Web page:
Wednesday, September 23, 2009

Wiliams Institute Study Supports Inclusive ENDA

"When heterosexism strikes, strike back"

The U.S. House of Representatives held hearings today on H.R. 3017, the Employment Non-Discrimination Act of 2009 (ENDA), which would prohibit employment discrimination on the basis of sexual orientation and/or gender identity. Brad Sears, Executive Director of the Williams Institute, a national research center on sexual orientation and gender identity law and public policy at UCLA School of Law, testified in support of the bill.

Sears summarized the findings of a twelve-month research study conducted by the Williams Institute, which found widespread and enduring discrimination on the basis of sexual orientation and on the basis of gender identity by state and local government as well as in the private sector. These findings support the conclusion that Congress has the power to enact ENDA under Section 5 of the 14th Amendment, which grants Congress the authority (among other things) to enforce the guarantees of that Amendment's Equal Protection Clause.

Congress would assuredly have the constitutional authority to adopt ENDA under its power to regulate interstate commerce. Congress's Section 5 power is important, however, because it (and not the commerce power) would allow Congress to authorize private individuals who have been discriminated against by state governments to sue those governments for money damages to compensate them. Without that authority, states would be able to assert "sovereign immunity" as a shield against monetary awards under current constitutional law.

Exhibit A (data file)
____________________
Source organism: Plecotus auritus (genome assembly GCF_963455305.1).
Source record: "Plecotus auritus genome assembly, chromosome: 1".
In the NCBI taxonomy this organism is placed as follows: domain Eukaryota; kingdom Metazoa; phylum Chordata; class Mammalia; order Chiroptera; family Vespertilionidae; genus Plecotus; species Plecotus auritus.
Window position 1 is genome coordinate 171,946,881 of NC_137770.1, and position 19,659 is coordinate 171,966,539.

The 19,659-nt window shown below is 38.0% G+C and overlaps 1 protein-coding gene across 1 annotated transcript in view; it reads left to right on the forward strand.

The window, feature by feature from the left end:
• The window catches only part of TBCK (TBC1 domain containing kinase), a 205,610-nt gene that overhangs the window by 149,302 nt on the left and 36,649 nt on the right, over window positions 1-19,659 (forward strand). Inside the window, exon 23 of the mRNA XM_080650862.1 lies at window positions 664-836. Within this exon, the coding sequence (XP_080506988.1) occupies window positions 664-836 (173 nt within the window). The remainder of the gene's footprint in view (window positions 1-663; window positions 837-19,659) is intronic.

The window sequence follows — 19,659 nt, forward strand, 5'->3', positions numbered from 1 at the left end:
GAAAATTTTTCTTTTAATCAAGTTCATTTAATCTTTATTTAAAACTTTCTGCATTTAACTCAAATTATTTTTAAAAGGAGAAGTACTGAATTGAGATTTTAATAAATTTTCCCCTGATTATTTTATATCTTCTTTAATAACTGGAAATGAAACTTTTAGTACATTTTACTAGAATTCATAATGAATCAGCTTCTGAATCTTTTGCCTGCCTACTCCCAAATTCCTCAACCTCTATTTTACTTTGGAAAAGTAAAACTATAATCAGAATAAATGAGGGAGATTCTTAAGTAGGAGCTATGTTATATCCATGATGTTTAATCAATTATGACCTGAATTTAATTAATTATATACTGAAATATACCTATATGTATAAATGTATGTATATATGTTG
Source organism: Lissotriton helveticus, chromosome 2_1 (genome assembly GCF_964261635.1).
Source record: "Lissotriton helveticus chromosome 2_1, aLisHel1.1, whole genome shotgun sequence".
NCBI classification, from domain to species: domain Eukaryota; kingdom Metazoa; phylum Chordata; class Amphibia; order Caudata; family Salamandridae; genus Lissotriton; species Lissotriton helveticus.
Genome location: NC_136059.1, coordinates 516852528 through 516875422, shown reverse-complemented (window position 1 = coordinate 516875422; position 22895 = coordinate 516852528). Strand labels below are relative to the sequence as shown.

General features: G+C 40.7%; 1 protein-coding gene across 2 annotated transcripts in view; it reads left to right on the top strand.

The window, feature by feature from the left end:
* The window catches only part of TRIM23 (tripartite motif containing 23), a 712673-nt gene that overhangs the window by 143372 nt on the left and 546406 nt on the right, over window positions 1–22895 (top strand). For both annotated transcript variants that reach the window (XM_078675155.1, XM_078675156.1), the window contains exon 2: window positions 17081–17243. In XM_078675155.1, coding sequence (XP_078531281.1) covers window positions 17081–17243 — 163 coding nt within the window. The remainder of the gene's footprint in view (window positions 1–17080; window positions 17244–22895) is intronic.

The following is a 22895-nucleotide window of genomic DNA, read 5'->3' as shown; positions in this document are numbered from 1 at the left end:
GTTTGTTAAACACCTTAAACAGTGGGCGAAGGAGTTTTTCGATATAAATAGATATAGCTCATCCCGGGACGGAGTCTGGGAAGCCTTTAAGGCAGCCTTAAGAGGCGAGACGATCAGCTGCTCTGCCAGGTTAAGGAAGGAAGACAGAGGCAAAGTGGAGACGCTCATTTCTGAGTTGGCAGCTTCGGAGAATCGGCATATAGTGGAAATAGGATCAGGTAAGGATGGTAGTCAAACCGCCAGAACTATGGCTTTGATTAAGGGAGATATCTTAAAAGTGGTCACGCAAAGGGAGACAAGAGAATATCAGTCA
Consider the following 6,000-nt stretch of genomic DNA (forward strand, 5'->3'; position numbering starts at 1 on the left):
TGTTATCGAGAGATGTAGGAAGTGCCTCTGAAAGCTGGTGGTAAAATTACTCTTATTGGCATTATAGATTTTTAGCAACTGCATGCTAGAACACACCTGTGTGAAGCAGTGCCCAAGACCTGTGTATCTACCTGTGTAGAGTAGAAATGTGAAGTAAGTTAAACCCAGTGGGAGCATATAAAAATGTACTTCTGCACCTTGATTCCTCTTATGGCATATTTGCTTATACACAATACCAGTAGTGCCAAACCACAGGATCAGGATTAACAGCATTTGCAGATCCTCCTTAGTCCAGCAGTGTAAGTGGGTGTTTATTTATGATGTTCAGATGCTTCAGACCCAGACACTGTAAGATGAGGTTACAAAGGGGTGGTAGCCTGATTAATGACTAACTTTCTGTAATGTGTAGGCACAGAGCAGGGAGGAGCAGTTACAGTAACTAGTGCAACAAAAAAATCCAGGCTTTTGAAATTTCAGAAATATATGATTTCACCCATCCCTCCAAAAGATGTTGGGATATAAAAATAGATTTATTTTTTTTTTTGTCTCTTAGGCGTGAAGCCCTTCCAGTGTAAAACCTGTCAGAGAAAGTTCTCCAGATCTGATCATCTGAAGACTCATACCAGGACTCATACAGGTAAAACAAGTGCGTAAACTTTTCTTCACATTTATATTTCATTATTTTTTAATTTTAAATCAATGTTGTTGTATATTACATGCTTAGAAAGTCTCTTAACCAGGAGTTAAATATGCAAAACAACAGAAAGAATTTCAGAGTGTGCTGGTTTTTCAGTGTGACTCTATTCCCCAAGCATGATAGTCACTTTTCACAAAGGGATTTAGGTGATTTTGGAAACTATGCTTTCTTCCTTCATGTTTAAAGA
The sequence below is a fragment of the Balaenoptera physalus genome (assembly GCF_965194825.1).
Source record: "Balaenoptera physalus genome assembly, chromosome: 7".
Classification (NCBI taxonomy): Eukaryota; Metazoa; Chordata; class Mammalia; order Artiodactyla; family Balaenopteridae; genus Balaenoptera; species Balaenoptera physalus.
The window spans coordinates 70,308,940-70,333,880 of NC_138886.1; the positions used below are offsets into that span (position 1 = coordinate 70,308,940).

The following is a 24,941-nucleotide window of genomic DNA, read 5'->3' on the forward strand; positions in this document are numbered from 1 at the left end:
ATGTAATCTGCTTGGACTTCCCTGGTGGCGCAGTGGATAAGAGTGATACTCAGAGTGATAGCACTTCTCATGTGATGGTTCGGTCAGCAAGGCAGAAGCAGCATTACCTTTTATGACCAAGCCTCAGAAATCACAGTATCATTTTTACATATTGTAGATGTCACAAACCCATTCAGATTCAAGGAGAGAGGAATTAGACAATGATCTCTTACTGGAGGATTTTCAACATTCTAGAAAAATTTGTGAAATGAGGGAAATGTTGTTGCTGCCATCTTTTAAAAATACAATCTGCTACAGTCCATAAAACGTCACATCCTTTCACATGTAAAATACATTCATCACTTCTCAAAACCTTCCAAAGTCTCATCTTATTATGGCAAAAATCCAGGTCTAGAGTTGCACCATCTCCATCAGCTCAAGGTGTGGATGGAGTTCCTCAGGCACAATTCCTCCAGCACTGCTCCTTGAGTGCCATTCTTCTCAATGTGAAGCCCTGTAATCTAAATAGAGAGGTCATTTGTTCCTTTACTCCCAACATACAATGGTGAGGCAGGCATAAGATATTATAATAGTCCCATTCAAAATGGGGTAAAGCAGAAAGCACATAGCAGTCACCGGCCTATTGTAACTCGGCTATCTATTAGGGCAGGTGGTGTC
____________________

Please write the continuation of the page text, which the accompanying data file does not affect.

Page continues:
If you have not already done so, please let your Representative know that you want her or him to stand up for fundamental fairness and support the right of Americans of every sexual orientation and gender identity to work free of invidious discrimination. You can reach your Representative by dialing 202-224-3121 and giving the operator your zip code; ask her or him to support and to sponsor ENDA, H.R. 3017.

Disclosure: I am a Visiting Scholar at the Williams Institute this semester, as I was in Spring 2003, and I remain a member of the Institute's Faculty Advisory Committee; however, I was not involved in the preparation of this testimony or report.

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